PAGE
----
Primary vs Secondary Data
Data can be quantitative or qualitative, primary or secondary.
Primary data are gathered first hand from source, directly by the researcher(s).For example, Milgram (1963) collected primary data when he studied obedience in a laboratory, and Bandura et al. (1961) collected primary data when they looked at children copying role models. Psychological studies usually gather primary data. Questionnaires, observations, content analyses and experiments are all ways to gather primary data.
Secondary data have already been gathered by someone and are used by someone else for further research. For example, government statistics from a census can inform researchers about the number of females living alone. A meta-analysis, in which researchers pool data on a particular topic, uses secondary data because the data studied are not gathered first hand.
Evaluating the use of primary and secondary data in research
Primary and secondary data can be compared in terms of cost (one is relatively more expensive than the other), validity (one is more valid, perhaps) and strength of the conclusions (one is more trust-worthy and credible). Primary data may be more recently gathered than secondary data.
Primary data are expensive to obtain because each researcher or research team has to start from the beginning of a study and follow the whole study through, including finding participants, organising materials and running the study. Secondary data are cheaper because they already exist.
Primary data are gathered first hand, following careful operationalisation of variables and using carefully chosen procedures. Consideration is given to what is being gathered in terms of data so that they are about ‘real life’. Operationalising the IV (the variable being manipulated) is done so that it represents what is to be measured in general, therefore primary data should be valid because the study is designed and carried out for the main purpose of the research.
Secondary data, on the other hand, are likely to have been gathered for some other purpose or for an unclear purpose. Often secondary data have already been analysed, which can bring in an element of subjectivity. If secondary data gathered for one purpose are used for another they may not be valid for the second purpose.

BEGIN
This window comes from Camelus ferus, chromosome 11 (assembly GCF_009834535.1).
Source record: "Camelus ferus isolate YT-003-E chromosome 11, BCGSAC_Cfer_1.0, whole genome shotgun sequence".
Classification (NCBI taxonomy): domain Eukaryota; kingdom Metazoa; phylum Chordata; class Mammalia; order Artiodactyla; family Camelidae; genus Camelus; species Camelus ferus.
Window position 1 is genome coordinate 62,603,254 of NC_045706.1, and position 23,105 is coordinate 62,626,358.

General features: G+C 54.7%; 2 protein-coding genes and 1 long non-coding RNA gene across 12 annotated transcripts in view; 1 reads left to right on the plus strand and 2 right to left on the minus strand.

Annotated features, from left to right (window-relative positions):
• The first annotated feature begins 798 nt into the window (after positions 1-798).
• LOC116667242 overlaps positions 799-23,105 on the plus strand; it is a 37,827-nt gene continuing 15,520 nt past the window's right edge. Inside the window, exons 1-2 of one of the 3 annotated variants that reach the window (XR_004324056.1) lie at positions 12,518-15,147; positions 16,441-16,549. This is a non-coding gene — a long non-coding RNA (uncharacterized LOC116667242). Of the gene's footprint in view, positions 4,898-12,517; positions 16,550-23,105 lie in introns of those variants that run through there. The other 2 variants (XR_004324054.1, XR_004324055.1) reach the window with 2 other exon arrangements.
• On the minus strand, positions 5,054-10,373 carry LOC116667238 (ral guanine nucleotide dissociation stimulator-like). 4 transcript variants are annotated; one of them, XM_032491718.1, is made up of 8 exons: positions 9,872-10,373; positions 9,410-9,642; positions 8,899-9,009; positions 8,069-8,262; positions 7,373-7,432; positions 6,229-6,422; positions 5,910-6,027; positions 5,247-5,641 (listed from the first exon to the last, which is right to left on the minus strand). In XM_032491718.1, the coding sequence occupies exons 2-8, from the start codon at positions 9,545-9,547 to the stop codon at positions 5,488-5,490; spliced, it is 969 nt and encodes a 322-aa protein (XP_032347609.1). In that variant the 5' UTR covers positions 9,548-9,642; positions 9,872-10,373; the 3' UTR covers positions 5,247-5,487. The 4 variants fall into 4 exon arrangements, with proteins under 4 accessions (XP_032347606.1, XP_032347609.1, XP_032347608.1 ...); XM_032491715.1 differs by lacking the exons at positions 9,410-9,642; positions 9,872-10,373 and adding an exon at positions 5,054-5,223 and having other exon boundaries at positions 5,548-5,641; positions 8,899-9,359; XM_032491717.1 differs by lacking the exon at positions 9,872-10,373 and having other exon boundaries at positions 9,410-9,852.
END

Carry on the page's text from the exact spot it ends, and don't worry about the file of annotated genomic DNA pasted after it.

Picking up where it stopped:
Primary data might be considered to be more trustworthy, in that they have greater validity than secondary data. If they are collected objectively, with careful planning and sampling, controls in place and other features of methodology adhered to, then they are likely to be scientifically gathered for the stated aim of the study. This means that they are more credible. If, however, data gathered for one purpose are used for a different purpose or aim, then this use of secondary data might lack credibility.
Primary data are likely to be gathered at the time of the study and conclusions will be drawn then.
Secondary data, however, might have been gathered some time ago. Conclusions drawn from these data might not be valid, as cultures, for example, change over time, as do people
Can you answer the following?
See if you can answer these questions:
- Explain why research which is carried out first-hand gains credibility.
- Give one example of psychological research that produced primary data and explain why it was primary data.
- Give one reason why a psychologist may choose to use secondary data.
- When does primary data become secondary data?
- Give two examples of research methods used in psychology which use secondary data.
- Provide one example of psychological research that used secondary data and explain why it is secondary data.
- Which type of data is considered to be less time consuming and costly?
- Which type of data is likely to be considered more up –to-date?